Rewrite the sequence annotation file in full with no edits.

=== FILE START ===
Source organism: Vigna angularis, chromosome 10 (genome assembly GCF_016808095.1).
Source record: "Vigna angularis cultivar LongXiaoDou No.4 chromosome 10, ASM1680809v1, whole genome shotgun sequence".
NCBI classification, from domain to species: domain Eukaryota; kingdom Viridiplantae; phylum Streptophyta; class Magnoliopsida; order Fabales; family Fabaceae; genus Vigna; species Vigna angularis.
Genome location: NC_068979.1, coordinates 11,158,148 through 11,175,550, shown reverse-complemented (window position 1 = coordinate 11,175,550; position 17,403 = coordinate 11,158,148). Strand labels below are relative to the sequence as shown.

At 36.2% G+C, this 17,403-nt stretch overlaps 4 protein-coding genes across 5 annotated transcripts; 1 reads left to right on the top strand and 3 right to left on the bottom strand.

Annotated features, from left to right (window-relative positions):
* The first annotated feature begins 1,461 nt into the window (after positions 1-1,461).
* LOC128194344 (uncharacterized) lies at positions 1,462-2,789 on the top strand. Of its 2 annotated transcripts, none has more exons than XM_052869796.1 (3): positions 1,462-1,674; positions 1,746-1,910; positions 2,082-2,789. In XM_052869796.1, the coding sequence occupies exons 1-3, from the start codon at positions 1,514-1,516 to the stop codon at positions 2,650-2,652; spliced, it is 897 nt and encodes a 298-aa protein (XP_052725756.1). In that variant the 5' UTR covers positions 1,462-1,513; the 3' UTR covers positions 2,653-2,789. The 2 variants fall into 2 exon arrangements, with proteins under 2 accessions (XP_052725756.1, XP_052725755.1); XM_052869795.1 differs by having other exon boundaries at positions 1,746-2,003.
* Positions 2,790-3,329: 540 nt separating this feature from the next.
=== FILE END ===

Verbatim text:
Source organism: Vigna angularis, chromosome 10 (genome assembly GCF_016808095.1).
Source record: "Vigna angularis cultivar LongXiaoDou No.4 chromosome 10, ASM1680809v1, whole genome shotgun sequence".
NCBI classification, from domain to species: domain Eukaryota; kingdom Viridiplantae; phylum Streptophyta; class Magnoliopsida; order Fabales; family Fabaceae; genus Vigna; species Vigna angularis.
Genome location: NC_068979.1, coordinates 11,158,148 through 11,175,550, shown reverse-complemented (window position 1 = coordinate 11,175,550; position 17,403 = coordinate 11,158,148). Strand labels below are relative to the sequence as shown.

At 36.2% G+C, this 17,403-nt stretch overlaps 4 protein-coding genes across 5 annotated transcripts; 1 reads left to right on the top strand and 3 right to left on the bottom strand.

Annotated features, from left to right (window-relative positions):
* The first annotated feature begins 1,461 nt into the window (after positions 1-1,461).
* LOC128194344 (uncharacterized) lies at positions 1,462-2,789 on the top strand. Of its 2 annotated transcripts, none has more exons than XM_052869796.1 (3): positions 1,462-1,674; positions 1,746-1,910; positions 2,082-2,789. In XM_052869796.1, the coding sequence occupies exons 1-3, from the start codon at positions 1,514-1,516 to the stop codon at positions 2,650-2,652; spliced, it is 897 nt and encodes a 298-aa protein (XP_052725756.1). In that variant the 5' UTR covers positions 1,462-1,513; the 3' UTR covers positions 2,653-2,789. The 2 variants fall into 2 exon arrangements, with proteins under 2 accessions (XP_052725756.1, XP_052725755.1); XM_052869795.1 differs by having other exon boundaries at positions 1,746-2,003.
* Positions 2,790-3,329: 540 nt separating this feature from the next.